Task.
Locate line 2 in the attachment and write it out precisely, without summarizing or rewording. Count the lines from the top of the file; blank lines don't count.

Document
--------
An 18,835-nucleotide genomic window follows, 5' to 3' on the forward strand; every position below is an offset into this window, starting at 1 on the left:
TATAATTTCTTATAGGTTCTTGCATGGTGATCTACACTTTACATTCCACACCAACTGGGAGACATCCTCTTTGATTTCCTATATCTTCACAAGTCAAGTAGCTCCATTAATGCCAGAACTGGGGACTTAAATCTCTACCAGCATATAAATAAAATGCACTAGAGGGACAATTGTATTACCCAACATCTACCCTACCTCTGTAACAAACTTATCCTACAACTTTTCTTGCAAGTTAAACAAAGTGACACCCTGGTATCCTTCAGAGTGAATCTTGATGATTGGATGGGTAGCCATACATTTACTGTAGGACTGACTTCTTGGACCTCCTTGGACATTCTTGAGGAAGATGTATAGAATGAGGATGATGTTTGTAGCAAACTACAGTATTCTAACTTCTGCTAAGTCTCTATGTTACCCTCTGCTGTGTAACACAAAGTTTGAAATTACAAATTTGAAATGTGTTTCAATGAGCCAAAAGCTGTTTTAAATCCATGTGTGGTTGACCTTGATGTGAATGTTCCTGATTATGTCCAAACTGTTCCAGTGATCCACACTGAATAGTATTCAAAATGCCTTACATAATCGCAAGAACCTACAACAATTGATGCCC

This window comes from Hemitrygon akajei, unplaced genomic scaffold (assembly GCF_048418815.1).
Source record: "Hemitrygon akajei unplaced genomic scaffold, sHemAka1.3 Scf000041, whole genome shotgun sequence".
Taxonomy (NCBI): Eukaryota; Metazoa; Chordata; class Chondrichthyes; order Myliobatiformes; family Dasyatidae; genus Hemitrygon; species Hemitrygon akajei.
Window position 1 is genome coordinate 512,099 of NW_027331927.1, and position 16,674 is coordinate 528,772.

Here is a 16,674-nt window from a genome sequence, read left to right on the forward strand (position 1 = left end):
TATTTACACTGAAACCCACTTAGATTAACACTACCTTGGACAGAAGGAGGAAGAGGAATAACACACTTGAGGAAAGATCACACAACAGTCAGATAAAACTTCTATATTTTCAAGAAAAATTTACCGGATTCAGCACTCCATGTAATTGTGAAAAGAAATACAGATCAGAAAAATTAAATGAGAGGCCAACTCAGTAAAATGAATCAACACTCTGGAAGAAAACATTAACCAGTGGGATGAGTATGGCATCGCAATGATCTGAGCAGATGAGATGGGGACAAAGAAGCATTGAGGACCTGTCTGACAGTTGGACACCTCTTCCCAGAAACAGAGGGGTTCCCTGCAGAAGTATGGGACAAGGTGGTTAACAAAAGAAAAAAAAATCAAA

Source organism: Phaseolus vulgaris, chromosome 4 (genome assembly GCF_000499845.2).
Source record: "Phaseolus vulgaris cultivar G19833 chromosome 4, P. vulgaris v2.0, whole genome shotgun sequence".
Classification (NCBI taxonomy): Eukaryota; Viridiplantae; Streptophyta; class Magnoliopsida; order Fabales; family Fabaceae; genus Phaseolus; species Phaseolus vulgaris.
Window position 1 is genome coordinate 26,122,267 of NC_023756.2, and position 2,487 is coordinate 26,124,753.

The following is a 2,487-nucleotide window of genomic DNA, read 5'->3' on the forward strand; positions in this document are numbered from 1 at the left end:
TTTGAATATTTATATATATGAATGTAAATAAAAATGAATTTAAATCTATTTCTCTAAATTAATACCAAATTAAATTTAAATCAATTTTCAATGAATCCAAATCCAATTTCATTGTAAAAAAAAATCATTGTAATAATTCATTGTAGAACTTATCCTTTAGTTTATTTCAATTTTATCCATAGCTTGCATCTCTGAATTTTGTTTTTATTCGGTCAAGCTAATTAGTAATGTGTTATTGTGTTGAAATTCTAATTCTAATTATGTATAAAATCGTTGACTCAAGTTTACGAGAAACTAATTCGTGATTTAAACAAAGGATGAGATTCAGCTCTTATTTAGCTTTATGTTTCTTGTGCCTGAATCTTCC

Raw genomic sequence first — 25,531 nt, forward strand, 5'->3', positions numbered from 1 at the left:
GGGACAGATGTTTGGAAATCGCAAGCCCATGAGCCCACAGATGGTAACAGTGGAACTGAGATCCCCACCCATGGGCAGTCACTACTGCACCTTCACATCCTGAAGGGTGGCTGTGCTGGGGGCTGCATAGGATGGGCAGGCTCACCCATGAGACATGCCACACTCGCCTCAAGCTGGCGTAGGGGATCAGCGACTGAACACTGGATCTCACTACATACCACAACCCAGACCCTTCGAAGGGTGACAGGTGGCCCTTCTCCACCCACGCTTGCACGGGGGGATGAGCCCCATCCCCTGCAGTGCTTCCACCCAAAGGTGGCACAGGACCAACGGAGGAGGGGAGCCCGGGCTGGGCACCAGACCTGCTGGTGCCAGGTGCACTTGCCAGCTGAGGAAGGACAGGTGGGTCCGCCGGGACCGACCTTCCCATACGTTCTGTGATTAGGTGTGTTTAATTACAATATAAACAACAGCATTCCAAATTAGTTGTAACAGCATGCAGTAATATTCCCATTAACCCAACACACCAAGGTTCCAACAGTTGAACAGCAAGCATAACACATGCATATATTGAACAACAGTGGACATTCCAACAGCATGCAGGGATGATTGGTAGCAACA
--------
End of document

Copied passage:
TATAATTTCTTATAGGTTCTTGCATGGTGATCTACACTTTACATTCCACACCAACTGGGAGACATCCTCTTTGATTTCCTATATCTTCACAAGTCAAGTAGCTCCATTAATGCCAGAACTGGGGACTTAAATCTCTACCAGCATATAAATAAAATGCACTAGAGGGACAATTGTATTACCCAACATCTACCCTACCTCTGTAACAAACTTATCCTACAACTTTTCTTGCAAGTTAAACAAAGTGACACCCTGGTATCCTTCAGAGTGAATCTTGATGATTGGATGGGTAGCCATACATTTACTGTAGGACTGACTTCTTGGACCTCCTTGGACATTCTTGAGGAAGATGTATAGAATGAGGATGATGTTTGTAGCAAACTACAGTATTCTAACTTCTGCTAAGTCTCTATGTTACCCTCTGCTGTGTAACACAAAGTTTGAAATTACAAATTTGAAATGTGTTTCAATGAGCCAAAAGCTGTTTTAAATCCATGTGTGGTTGACCTTGATGTGAATGTTCCTGATTATGTCCAAACTGTTCCAGTGATCCACACTGAATAGTATTCAAAATGCCTTACATAATCGCAAGAACCTACAACAATTGATGCCC